Kevin Brennan Writes About What It's Like
If you were a fan of the Talking Heads, you’ve probably been following the unpredictable activities of David Byrne over the years. He looks pretty good, with his white hair and his bicycle. He turns entire buildings into musical instruments.
Recently he wrote a piece for Creative Time Reports called “David Byrne: Breaking Up with the Internet,” in which he lambasts the current state of affairs online and offers a few rambling notions about what a new Internet might look like. Truth be told, he comes off sounding a little like Dana Carvey’s Grumpy Old Man (“That’s the way it was and we liked it!”), but he makes some interesting points.
Namely, this whole Internet thing has gotten out of control vis-à-vis government surveillance and corporate data collection. We’re mad as hell and we’re not going to take it anymore. Oh, except that it’s all so convenient, and changing things will be too hard.
Byrne first imagines that a band of marauders breaks into a key Internet node and destroys it, then spatters the room with radioactive paintballs that render it unrepairable. (Kind of a stretch, Dave.) What happens now? he asks.
Somehow he envisions a new Internet, but we’ll still have email. He imagines that life will go on after the old Internet goes away, but it will go on more like things were in “the old days” than now. We’ll take a big step backward so that we can move ahead more intelligently from there. We’ll keep the mitts of Google, Facebook, and the NSA off of our private details. Things will be secure because there’ll be no back-door spying, no hackable entryways. But we’ll still have Wikipedia.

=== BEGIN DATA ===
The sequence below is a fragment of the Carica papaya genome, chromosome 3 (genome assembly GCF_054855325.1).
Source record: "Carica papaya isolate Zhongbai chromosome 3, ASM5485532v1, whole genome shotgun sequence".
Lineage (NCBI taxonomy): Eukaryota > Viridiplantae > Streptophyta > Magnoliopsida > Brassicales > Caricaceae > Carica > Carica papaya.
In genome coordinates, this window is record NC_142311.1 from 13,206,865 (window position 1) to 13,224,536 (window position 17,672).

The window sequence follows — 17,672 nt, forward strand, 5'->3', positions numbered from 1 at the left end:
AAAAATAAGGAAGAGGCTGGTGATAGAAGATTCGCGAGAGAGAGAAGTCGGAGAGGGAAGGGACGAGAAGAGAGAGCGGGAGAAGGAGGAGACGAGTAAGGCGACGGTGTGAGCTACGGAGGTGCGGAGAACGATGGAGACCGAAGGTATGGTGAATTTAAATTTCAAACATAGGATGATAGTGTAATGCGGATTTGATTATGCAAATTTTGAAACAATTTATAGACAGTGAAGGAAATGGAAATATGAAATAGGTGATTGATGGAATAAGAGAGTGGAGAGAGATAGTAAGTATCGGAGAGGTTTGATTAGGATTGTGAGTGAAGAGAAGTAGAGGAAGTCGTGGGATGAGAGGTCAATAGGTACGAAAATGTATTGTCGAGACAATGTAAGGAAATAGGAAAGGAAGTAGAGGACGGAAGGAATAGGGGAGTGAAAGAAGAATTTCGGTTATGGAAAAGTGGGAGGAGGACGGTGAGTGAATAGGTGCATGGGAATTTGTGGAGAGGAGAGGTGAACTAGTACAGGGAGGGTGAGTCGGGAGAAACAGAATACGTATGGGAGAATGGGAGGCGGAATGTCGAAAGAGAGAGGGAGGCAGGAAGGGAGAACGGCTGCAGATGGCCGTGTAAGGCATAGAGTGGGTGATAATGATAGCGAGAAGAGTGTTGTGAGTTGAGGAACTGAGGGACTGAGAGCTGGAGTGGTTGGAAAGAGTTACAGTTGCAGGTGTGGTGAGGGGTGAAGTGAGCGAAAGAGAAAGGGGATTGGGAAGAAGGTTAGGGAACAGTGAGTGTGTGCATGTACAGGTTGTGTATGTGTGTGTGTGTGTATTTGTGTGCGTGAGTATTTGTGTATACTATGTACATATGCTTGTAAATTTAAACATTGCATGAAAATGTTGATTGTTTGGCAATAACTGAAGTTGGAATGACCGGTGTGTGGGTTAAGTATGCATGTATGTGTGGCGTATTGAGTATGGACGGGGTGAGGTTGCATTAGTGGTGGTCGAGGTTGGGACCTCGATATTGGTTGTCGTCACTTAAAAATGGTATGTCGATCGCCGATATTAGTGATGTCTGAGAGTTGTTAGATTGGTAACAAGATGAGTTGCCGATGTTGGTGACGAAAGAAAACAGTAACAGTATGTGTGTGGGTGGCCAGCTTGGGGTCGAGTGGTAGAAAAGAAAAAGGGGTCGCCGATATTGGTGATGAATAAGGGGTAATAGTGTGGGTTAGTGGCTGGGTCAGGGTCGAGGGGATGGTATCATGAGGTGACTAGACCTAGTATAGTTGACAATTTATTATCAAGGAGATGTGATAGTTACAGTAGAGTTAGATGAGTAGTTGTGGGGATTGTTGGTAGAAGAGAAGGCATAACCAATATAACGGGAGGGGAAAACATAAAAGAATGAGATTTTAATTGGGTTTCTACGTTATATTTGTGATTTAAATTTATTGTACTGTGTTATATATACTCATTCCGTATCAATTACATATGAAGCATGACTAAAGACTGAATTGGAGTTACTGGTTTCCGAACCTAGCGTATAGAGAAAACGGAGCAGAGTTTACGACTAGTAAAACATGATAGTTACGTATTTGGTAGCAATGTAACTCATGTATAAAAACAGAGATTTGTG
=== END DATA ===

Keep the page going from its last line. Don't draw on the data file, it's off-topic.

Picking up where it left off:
I guess, I’m calling bullshit on good ol’ DB. I’m not sure what good it does to make a flagrantly impossible proposal, only to conclude, “Let’s find it within ourselves to give up some convenience and become a little more human.” You don’t see him shutting down his website, though, do you.
Philosophically, sure, I’m on his side here. But coming across as a dreamy imagineer only gives the other side more ammo. Net Neutrality is dying because corporations are funding its demise while we fantasize about radioactive paintballs. Negative changes are insidious and constant, while ideas for positive reform — which always come from the grassroots — are speculative and fey. Shades of Occupy Wall Street.
Byrne’s right about one thing, though. Everything passes, and the Internet as we know it is bound to pass as well. The question will be what influence can we bring to bear on its evolution, or do we simply continue as the good little consumers we’ve been so far?